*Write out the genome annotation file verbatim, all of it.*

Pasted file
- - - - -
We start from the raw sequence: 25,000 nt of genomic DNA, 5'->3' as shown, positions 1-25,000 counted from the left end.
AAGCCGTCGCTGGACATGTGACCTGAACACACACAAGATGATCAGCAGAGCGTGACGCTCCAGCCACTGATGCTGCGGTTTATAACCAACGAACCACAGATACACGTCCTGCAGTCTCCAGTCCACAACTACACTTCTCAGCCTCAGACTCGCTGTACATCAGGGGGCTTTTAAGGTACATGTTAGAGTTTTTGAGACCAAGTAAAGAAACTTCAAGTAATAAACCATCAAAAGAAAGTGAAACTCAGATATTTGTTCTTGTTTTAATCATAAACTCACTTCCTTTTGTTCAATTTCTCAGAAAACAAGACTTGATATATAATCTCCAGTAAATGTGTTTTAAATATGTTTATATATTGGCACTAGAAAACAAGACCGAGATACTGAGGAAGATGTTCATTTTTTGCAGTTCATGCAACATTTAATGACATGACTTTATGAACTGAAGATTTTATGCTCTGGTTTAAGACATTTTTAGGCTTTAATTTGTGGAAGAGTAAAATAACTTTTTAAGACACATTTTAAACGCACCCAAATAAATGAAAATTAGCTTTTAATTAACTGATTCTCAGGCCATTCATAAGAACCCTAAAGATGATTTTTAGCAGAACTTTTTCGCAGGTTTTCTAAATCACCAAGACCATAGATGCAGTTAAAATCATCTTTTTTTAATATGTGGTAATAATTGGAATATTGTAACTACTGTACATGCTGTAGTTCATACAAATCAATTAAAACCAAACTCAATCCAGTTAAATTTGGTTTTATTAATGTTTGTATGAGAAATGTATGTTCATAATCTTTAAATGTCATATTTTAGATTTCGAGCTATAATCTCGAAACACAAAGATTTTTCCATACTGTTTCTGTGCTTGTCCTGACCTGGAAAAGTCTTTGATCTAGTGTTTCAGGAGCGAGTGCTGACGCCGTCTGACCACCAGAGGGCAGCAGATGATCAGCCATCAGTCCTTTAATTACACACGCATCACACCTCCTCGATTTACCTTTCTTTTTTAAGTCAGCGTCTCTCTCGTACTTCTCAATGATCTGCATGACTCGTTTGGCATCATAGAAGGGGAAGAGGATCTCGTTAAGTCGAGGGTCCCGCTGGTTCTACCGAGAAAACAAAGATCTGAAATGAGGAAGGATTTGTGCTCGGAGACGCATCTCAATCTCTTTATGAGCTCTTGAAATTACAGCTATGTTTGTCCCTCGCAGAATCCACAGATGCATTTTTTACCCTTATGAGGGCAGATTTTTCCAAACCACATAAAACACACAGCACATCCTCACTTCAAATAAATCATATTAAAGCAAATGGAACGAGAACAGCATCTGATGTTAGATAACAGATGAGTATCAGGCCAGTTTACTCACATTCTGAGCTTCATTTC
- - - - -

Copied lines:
We start from the raw sequence: 25,000 nt of genomic DNA, 5'->3' as shown, positions 1-25,000 counted from the left end.
AAGCCGTCGCTGGACATGTGACCTGAACACACACAAGATGATCAGCAGAGCGTGACGCTCCAGCCACTGATGCTGCGGTTTATAACCAACGAACCACAGATACACGTCCTGCAGTCTCCAGTCCACAACTACACTTCTCAGCCTCAGACTCGCTGTACATCAGGGGGCTTTTAAGGTACATGTTAGAGTTTTTGAGACCAAGTAAAGAAACTTCAAGTAATAAACCATCAAAAGAAAGTGAAACTCAGATATTTGTTCTTGTTTTAATCATAAACTCACTTCCTTTTGTTCAATTTCTCAGAAAACAAGACTTGATATATAATCTCCAGTAAATGTGTTTTAAATATGTTTATATATTGGCACTAGAAAACAAGACCGAGATACTGAGGAAGATGTTCATTTTTTGCAGTTCATGCAACATTTAATGACATGACTTTATGAACTGAAGATTTTATGCTCTGGTTTAAGACATTTTTAGGCTTTAATTTGTGGAAGAGTAAAATAACTTTTTAAGACACATTTTAAACGCACCCAAATAAATGAAAATTAGCTTTTAATTAACTGATTCTCAGGCCATTCATAAGAACCCTAAAGATGATTTTTAGCAGAACTTTTTCGCAGGTTTTCTAAATCACCAAGACCATAGATGCAGTTAAAATCATCTTTTTTTAATATGTGGTAATAATTGGAATATTGTAACTACTGTACATGCTGTAGTTCATACAAATCAATTAAAACCAAACTCAATCCAGTTAAATTTGGTTTTATTAATGTTTGTATGAGAAATGTATGTTCATAATCTTTAAATGTCATATTTTAGATTTCGAGCTATAATCTCGAAACACAAAGATTTTTCCATACTGTTTCTGTGCTTGTCCTGACCTGGAAAAGTCTTTGATCTAGTGTTTCAGGAGCGAGTGCTGACGCCGTCTGACCACCAGAGGGCAGCAGATGATCAGCCATCAGTCCTTTAATTACACACGCATCACACCTCCTCGATTTACCTTTCTTTTTTAAGTCAGCGTCTCTCTCGTACTTCTCAATGATCTGCATGACTCGTTTGGCATCATAGAAGGGGAAGAGGATCTCGTTAAGTCGAGGGTCCCGCTGGTTCTACCGAGAAAACAAAGATCTGAAATGAGGAAGGATTTGTGCTCGGAGACGCATCTCAATCTCTTTATGAGCTCTTGAAATTACAGCTATGTTTGTCCCTCGCAGAATCCACAGATGCATTTTTTACCCTTATGAGGGCAGATTTTTCCAAACCACATAAAACACACAGCACATCCTCACTTCAAATAAATCATATTAAAGCAAATGGAACGAGAACAGCATCTGATGTTAGATAACAGATGAGTATCAGGCCAGTTTACTCACATTCTGAGCTTCATTTC